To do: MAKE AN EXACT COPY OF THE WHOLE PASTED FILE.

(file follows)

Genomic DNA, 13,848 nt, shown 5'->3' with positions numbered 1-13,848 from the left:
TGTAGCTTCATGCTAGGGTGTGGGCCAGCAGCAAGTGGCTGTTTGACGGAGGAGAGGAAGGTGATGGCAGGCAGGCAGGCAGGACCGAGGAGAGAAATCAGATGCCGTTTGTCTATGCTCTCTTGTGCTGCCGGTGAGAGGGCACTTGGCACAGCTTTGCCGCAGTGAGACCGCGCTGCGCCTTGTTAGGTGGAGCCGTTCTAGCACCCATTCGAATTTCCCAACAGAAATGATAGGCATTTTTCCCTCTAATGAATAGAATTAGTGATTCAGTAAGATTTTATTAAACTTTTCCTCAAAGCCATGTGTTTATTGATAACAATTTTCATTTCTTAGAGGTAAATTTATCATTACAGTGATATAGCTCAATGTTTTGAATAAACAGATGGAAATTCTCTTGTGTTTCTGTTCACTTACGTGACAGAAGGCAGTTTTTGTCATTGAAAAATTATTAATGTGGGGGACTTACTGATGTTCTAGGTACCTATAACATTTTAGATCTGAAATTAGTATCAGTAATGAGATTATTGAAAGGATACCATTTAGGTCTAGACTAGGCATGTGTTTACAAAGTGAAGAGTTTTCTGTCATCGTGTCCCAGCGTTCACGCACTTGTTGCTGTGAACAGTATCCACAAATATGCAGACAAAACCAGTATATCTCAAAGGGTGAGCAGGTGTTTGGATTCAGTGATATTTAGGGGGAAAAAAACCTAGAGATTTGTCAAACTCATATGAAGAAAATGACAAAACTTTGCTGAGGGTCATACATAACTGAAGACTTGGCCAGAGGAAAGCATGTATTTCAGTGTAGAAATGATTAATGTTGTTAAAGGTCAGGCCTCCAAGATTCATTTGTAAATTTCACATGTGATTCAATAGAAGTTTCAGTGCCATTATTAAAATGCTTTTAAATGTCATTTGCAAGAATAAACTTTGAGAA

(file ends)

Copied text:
Genomic DNA, 13,848 nt, shown 5'->3' with positions numbered 1-13,848 from the left:
TGTAGCTTCATGCTAGGGTGTGGGCCAGCAGCAAGTGGCTGTTTGACGGAGGAGAGGAAGGTGATGGCAGGCAGGCAGGCAGGACCGAGGAGAGAAATCAGATGCCGTTTGTCTATGCTCTCTTGTGCTGCCGGTGAGAGGGCACTTGGCACAGCTTTGCCGCAGTGAGACCGCGCTGCGCCTTGTTAGGTGGAGCCGTTCTAGCACCCATTCGAATTTCCCAACAGAAATGATAGGCATTTTTCCCTCTAATGAATAGAATTAGTGATTCAGTAAGATTTTATTAAACTTTTCCTCAAAGCCATGTGTTTATTGATAACAATTTTCATTTCTTAGAGGTAAATTTATCATTACAGTGATATAGCTCAATGTTTTGAATAAACAGATGGAAATTCTCTTGTGTTTCTGTTCACTTACGTGACAGAAGGCAGTTTTTGTCATTGAAAAATTATTAATGTGGGGGACTTACTGATGTTCTAGGTACCTATAACATTTTAGATCTGAAATTAGTATCAGTAATGAGATTATTGAAAGGATACCATTTAGGTCTAGACTAGGCATGTGTTTACAAAGTGAAGAGTTTTCTGTCATCGTGTCCCAGCGTTCACGCACTTGTTGCTGTGAACAGTATCCACAAATATGCAGACAAAACCAGTATATCTCAAAGGGTGAGCAGGTGTTTGGATTCAGTGATATTTAGGGGGAAAAAAACCTAGAGATTTGTCAAACTCATATGAAGAAAATGACAAAACTTTGCTGAGGGTCATACATAACTGAAGACTTGGCCAGAGGAAAGCATGTATTTCAGTGTAGAAATGATTAATGTTGTTAAAGGTCAGGCCTCCAAGATTCATTTGTAAATTTCACATGTGATTCAATAGAAGTTTCAGTGCCATTATTAAAATGCTTTTAAATGTCATTTGCAAGAATAAACTTTGAGAA